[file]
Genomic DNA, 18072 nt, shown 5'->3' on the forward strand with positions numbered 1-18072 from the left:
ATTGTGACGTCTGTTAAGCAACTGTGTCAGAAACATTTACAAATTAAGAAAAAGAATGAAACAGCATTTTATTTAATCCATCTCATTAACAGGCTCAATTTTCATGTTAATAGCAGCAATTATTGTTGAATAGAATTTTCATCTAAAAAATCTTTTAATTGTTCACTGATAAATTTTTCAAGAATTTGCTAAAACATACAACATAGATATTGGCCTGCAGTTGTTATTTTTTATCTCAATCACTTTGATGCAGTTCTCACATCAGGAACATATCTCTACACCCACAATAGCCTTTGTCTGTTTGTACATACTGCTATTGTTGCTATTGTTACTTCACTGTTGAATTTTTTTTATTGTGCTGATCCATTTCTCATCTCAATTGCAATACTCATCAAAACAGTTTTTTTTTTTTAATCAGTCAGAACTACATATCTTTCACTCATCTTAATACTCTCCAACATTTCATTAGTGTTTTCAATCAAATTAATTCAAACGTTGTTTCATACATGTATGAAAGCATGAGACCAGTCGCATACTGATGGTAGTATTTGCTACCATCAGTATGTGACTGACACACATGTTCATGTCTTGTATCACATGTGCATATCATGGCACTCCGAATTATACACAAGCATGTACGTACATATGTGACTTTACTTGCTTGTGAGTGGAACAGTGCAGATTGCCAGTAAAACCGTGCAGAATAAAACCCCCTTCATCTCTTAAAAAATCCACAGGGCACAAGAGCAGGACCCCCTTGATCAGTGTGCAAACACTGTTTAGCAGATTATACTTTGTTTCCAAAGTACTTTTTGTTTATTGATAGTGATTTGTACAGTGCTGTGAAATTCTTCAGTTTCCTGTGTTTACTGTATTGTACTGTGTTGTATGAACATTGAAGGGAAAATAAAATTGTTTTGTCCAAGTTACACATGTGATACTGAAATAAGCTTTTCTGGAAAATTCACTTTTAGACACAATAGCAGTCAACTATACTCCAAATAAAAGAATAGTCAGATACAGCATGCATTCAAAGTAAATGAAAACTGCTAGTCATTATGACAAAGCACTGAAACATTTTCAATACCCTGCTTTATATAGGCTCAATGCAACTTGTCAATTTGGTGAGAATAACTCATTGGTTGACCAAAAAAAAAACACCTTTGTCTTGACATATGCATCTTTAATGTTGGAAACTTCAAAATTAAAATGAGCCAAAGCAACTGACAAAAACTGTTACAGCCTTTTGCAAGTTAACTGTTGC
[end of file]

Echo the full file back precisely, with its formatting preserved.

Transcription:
Genomic DNA, 18072 nt, shown 5'->3' on the forward strand with positions numbered 1-18072 from the left:
ATTGTGACGTCTGTTAAGCAACTGTGTCAGAAACATTTACAAATTAAGAAAAAGAATGAAACAGCATTTTATTTAATCCATCTCATTAACAGGCTCAATTTTCATGTTAATAGCAGCAATTATTGTTGAATAGAATTTTCATCTAAAAAATCTTTTAATTGTTCACTGATAAATTTTTCAAGAATTTGCTAAAACATACAACATAGATATTGGCCTGCAGTTGTTATTTTTTATCTCAATCACTTTGATGCAGTTCTCACATCAGGAACATATCTCTACACCCACAATAGCCTTTGTCTGTTTGTACATACTGCTATTGTTGCTATTGTTACTTCACTGTTGAATTTTTTTTATTGTGCTGATCCATTTCTCATCTCAATTGCAATACTCATCAAAACAGTTTTTTTTTTTTAATCAGTCAGAACTACATATCTTTCACTCATCTTAATACTCTCCAACATTTCATTAGTGTTTTCAATCAAATTAATTCAAACGTTGTTTCATACATGTATGAAAGCATGAGACCAGTCGCATACTGATGGTAGTATTTGCTACCATCAGTATGTGACTGACACACATGTTCATGTCTTGTATCACATGTGCATATCATGGCACTCCGAATTATACACAAGCATGTACGTACATATGTGACTTTACTTGCTTGTGAGTGGAACAGTGCAGATTGCCAGTAAAACCGTGCAGAATAAAACCCCCTTCATCTCTTAAAAAATCCACAGGGCACAAGAGCAGGACCCCCTTGATCAGTGTGCAAACACTGTTTAGCAGATTATACTTTGTTTCCAAAGTACTTTTTGTTTATTGATAGTGATTTGTACAGTGCTGTGAAATTCTTCAGTTTCCTGTGTTTACTGTATTGTACTGTGTTGTATGAACATTGAAGGGAAAATAAAATTGTTTTGTCCAAGTTACACATGTGATACTGAAATAAGCTTTTCTGGAAAATTCACTTTTAGACACAATAGCAGTCAACTATACTCCAAATAAAAGAATAGTCAGATACAGCATGCATTCAAAGTAAATGAAAACTGCTAGTCATTATGACAAAGCACTGAAACATTTTCAATACCCTGCTTTATATAGGCTCAATGCAACTTGTCAATTTGGTGAGAATAACTCATTGGTTGACCAAAAAAAAAACACCTTTGTCTTGACATATGCATCTTTAATGTTGGAAACTTCAAAATTAAAATGAGCCAAAGCAACTGACAAAAACTGTTACAGCCTTTTGCAAGTTAACTGTTGC